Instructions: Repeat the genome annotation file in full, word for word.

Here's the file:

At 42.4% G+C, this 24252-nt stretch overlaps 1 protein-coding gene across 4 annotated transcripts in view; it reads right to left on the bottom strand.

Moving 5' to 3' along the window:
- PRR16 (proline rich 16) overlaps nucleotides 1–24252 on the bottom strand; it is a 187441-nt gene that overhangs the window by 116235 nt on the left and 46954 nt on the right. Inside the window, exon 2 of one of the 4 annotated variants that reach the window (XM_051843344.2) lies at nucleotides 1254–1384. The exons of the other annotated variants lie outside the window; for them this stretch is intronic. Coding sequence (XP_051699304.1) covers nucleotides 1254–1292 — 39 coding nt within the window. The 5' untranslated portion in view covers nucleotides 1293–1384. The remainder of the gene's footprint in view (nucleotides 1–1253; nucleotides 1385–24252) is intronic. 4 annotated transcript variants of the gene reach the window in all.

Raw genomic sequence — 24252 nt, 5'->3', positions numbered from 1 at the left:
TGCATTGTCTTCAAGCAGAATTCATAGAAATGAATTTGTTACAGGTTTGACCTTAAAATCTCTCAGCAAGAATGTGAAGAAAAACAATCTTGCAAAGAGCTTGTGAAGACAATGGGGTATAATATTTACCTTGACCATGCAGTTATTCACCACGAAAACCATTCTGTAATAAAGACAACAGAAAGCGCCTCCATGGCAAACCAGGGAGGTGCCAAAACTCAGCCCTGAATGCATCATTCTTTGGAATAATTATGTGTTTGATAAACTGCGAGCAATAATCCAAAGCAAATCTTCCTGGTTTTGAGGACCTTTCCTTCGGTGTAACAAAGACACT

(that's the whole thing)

At 42.4% G+C, this 24252-nt stretch overlaps 1 protein-coding gene across 4 annotated transcripts in view; it reads right to left on the bottom strand.

Moving 5' to 3' along the window:
- PRR16 (proline rich 16) overlaps nucleotides 1–24252 on the bottom strand; it is a 187441-nt gene that overhangs the window by 116235 nt on the left and 46954 nt on the right. Inside the window, exon 2 of one of the 4 annotated variants that reach the window (XM_051843344.2) lies at nucleotides 1254–1384. The exons of the other annotated variants lie outside the window; for them this stretch is intronic. Coding sequence (XP_051699304.1) covers nucleotides 1254–1292 — 39 coding nt within the window. The 5' untranslated portion in view covers nucleotides 1293–1384. The remainder of the gene's footprint in view (nucleotides 1–1253; nucleotides 1385–24252) is intronic. 4 annotated transcript variants of the gene reach the window in all.

Raw genomic sequence — 24252 nt, 5'->3', positions numbered from 1 at the left:
TGCATTGTCTTCAAGCAGAATTCATAGAAATGAATTTGTTACAGGTTTGACCTTAAAATCTCTCAGCAAGAATGTGAAGAAAAACAATCTTGCAAAGAGCTTGTGAAGACAATGGGGTATAATATTTACCTTGACCATGCAGTTATTCACCACGAAAACCATTCTGTAATAAAGACAACAGAAAGCGCCTCCATGGCAAACCAGGGAGGTGCCAAAACTCAGCCCTGAATGCATCATTCTTTGGAATAATTATGTGTTTGATAAACTGCGAGCAATAATCCAAAGCAAATCTTCCTGGTTTTGAGGACCTTTCCTTCGGTGTAACAAAGACACT